(Last Updated On: October 30, 2018)

Authors: Marie Lourenz M. Racadio, MD, Roy Lawrence S. Paredes, MD, Marie Socouer M. Oblepias, MD

Abstract

Introduction: Tuberculosis Verrucosa Cutis (TVC) occurs in previously sensitized individuals due to exogenous reinfection with Mycobacterium tuberculosis or Mycobacterium bovis. The sites of predilection for TVC in children are the lower extremities. In adults, fingers and hands are involved. The lesions of TVC typically are asymptomatic and start as small papules with a purple inflammatory halo that slowly progress to verrucous or hyperkeratotic plaques over several months to years. Multi drug anti tuberculosis regimen is the treatment of choice.

Case Summary: We present a case of a 13-year old male, student, with a 9-year history of few erythematous asymptomatic papules on the thenar area of the right hand gradually enlarging into a solitary well defined hyperkeratotic plaque with raised border. There was no history of trauma on the involved area. Examination of other organ systems was unremarkable. Six months prior to consult, patient was consistently using Mupirocin ointment twice daily with no improvement. Biopsy showed pseudocarcinomatous hyperplasia of the epidermis with collections of the neutrophils in the subcorneal layer. The dermis reveals histiocytes, lymphocytes, plasma cell and multinucleated giant cells, consistent with Tuberculosis Verrucosa Cutis.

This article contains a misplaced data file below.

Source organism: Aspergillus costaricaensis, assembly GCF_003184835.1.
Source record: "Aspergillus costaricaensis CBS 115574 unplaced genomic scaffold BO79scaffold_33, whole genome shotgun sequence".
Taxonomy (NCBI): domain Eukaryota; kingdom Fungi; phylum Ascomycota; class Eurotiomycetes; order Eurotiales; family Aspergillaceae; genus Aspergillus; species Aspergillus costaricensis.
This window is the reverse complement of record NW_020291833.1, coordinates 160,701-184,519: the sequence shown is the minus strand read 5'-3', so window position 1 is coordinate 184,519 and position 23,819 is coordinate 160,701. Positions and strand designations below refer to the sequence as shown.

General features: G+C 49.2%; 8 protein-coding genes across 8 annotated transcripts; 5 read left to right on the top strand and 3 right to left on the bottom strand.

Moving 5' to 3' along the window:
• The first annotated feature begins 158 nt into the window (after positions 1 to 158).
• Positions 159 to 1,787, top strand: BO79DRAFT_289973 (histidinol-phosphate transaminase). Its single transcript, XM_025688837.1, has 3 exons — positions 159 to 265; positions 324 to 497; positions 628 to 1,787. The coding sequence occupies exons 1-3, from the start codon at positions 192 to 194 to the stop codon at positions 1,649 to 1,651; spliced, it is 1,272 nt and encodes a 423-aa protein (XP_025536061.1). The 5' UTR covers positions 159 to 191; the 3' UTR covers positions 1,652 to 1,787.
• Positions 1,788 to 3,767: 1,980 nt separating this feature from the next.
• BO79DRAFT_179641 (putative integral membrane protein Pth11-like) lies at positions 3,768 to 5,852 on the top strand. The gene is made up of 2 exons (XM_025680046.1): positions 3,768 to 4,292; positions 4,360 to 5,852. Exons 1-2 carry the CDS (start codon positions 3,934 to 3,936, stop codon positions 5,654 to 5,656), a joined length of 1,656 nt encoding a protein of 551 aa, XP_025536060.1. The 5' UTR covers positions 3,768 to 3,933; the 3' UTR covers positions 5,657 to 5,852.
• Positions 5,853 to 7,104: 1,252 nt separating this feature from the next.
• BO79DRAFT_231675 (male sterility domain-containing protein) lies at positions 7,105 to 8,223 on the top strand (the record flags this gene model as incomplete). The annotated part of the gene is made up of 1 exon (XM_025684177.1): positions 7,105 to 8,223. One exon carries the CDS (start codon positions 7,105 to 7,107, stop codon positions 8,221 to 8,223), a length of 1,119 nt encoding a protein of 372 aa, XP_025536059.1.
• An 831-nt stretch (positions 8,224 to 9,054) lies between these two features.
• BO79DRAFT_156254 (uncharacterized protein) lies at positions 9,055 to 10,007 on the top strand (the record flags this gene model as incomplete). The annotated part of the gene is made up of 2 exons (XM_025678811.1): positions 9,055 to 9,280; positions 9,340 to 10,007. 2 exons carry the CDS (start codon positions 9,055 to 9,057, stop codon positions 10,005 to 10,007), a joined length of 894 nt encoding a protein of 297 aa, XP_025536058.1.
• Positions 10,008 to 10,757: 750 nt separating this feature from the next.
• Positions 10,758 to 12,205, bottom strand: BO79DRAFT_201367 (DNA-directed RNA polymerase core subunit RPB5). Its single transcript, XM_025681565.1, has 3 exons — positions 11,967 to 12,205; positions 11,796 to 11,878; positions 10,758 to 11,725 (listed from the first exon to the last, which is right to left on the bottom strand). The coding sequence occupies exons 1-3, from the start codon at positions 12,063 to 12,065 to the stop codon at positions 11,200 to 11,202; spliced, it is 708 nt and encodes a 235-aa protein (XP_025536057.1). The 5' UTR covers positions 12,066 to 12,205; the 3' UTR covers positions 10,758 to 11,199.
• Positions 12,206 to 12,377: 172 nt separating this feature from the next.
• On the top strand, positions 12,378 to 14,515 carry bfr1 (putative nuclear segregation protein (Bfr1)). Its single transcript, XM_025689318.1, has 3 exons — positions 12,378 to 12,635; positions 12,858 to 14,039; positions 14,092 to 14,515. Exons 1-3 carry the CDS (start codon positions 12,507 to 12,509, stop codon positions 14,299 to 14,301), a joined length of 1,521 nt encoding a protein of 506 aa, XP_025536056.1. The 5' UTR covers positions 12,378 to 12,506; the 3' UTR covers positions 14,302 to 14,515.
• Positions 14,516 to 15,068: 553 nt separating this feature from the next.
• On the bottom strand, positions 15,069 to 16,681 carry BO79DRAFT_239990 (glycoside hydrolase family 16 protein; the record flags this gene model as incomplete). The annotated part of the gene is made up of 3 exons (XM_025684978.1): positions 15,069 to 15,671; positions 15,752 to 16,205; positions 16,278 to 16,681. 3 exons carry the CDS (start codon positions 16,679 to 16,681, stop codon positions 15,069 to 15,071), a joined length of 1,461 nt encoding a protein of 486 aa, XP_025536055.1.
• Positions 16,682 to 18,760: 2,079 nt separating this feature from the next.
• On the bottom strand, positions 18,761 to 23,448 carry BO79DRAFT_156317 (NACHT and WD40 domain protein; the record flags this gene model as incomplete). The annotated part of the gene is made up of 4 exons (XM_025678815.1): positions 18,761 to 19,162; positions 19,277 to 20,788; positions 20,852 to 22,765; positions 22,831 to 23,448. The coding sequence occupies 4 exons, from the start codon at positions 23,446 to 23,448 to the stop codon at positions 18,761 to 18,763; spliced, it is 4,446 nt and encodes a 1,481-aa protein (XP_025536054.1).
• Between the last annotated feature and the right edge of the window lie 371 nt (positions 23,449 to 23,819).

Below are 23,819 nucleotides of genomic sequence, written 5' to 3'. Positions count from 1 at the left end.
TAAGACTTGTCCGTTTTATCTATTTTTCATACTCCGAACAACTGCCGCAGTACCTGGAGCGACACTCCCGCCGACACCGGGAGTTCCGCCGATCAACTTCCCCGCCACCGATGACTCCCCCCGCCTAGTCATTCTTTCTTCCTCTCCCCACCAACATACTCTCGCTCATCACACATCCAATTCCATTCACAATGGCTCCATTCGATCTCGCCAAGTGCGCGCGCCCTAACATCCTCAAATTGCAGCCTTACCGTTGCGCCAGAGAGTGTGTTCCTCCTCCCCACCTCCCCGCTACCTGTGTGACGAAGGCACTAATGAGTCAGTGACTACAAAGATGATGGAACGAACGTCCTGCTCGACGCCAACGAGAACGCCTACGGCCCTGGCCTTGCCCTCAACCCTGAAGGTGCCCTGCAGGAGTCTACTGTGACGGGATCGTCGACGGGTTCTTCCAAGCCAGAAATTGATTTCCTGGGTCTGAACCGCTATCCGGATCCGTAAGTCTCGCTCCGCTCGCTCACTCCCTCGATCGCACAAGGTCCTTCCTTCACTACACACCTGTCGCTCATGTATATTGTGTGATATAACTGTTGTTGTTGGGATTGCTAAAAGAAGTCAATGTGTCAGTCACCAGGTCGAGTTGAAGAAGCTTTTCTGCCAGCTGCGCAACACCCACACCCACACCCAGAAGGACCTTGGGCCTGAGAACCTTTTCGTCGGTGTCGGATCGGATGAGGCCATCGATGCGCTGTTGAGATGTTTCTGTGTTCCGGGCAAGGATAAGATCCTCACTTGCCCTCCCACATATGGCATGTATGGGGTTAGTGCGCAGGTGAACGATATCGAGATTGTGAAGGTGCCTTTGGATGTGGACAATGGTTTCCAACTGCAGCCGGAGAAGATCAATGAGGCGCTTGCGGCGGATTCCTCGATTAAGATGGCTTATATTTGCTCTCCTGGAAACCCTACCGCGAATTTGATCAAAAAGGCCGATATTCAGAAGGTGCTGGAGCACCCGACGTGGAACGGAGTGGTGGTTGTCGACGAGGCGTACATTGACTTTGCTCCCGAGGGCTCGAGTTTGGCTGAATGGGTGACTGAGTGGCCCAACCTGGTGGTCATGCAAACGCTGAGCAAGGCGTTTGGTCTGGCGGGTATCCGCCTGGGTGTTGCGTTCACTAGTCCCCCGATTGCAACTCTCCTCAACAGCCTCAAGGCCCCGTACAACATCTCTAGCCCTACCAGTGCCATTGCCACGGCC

Conclusion: Tuberculosis Verrucosa Cutis is a less common form of cutaneous tuberculosis in children and adolescents. It has a varied manifestation hence sometimes misdiagnosed. Review of literature has shown reports of TVC in children and adolescents involving the lower extremities. TVC presenting on the hand of an adolescent is rare. Thus, knowledge of this possibility and good clinical acumen is necessary to make a diagnosis

 

Citation

 

Keywords

Tuberculosis Verrucosa Cutis, Cutaneous tuberculosis

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